The are chamber itself is preferably lined with or made from an insulating material, for example syndanyo, which is a bonded asbestos material having both insulating and heat-resisting properties, and contains a window of material transparent to the radiation, for example quartz, and so arranged that radiation can pass straight through Patented Aug. 11, 1964 it and into the means for splitting the radiation into a spectrum. This is normally a monochromator, preferably combined with two photomultipliers to increase the sensitivity of measurement, one of the photomultipliers being arranged to observe the chosen line and the other to observe the background. The intensity of the chosen line relative to the background is then recorded directly on a ratio recorder.

The voltage source attached to the electrodes may be of any standard intermittent A.C. are or triggered D.C. type, but is preferably of the former type.

The invention will now be illustrated with respect to the embodiments shown in the following diagrams, in which:

FIG. 1 is a diagram of the arc chamber;

FIG. 2 is a diagram of a monochromator and photomultipliers;

FIG. 3 illustrates an arrangement of the apparatus of the present invention employing the monochromator illustrated in FIGURE 2.

FIG. 4 is a diagram of a monochromator and photomultipliers;

FIG. 5 illustrates an arrangement of the apparatus of the present invention employing the monochromator illustrated in FIGURE 4.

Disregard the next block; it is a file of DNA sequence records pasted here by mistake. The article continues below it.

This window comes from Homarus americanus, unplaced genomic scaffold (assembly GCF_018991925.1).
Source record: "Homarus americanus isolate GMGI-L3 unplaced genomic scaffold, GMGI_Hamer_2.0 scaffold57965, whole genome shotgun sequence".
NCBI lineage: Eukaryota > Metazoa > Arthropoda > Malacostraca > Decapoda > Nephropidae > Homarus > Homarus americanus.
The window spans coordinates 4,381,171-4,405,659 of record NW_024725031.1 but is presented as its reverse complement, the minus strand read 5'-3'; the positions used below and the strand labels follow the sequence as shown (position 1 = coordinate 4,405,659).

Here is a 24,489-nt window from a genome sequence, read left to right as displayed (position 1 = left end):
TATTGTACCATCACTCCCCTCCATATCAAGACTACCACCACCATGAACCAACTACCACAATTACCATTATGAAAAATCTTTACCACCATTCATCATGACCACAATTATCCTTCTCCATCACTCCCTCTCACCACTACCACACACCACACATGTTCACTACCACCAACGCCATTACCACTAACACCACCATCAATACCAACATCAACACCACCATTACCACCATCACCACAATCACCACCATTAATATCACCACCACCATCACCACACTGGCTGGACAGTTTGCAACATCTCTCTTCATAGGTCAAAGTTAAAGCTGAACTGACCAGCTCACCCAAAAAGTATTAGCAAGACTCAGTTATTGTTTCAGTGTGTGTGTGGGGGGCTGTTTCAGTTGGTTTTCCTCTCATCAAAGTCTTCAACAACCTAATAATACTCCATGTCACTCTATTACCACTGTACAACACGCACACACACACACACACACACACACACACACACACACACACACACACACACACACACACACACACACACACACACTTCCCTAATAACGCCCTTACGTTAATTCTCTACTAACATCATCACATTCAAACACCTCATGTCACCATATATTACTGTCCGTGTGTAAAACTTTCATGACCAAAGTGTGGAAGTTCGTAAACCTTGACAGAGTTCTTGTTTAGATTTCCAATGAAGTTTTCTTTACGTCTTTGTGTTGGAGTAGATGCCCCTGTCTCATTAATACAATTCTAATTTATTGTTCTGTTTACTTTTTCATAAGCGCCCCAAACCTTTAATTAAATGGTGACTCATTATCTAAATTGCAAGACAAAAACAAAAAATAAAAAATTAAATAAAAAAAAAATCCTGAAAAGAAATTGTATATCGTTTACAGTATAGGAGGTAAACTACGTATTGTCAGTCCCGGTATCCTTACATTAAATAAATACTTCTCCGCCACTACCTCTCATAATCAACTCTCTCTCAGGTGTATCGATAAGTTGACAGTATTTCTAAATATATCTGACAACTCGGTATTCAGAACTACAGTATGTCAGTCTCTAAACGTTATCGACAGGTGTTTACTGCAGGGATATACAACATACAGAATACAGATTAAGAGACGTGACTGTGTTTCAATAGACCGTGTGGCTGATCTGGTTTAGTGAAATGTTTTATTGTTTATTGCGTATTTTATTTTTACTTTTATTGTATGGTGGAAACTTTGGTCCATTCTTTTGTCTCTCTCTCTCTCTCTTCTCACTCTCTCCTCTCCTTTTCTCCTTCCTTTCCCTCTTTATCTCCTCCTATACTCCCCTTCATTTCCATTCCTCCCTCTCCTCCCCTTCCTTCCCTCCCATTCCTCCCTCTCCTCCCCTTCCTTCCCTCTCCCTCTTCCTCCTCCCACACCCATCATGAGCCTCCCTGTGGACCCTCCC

Referring to FIGURES l and 2, the beryllium-containing air is fed through funnel 4 (FIG. 1), the inner part of which is made of insulating material, through opening 3 in the chamber 6, and into the are 5 between the electrodes 1 and 2. Using a voltage in the region of 240, an arc length of approximately 1 cm. has been found suitable. The air is then withdrawn through the tube 9, and cone 10, and finally through the tube 12 to the purification apparatus. When the apparatus is being calibrated a standard sample is passed through the are 5 and the filter paper 11, which is then removed and the beryllium concentration measured by spectrochemical analysis. A flowmeter for measuring the volume of air which passes through the arc is incorporated in the apparatus at a position after that where the air passes through the arc. The radiation emitted by the material in the arc passes through the quartz window 7 into the monochromator (FIG. 2) via slit 13. The radiation is then reflected from mirror 14 to mirror 15 and on to diflraction grating 16, which splits the radiation up into a spectrum. The grating is arranged at an angle such that that part of the spectrum containing the beryllium 3130/ 3 131A doublet is reflected back on to mirror 15, to mirror 17, through slit 18 in mirror 19, on to mirror 20 and into photomultiplier 22. Part of the background adjacent to that part of the spectrum containing the beryllium doublet 3130/3131A is reflected from the mirror 19 into photomultiplier 21. The ratio of the intensity of the beryllium doublet to the intensity of the background is recorded on a ratio recorder. The record on the ratio recorder is compared with the record obtained for a standard sample containing a known concentration of beryllium.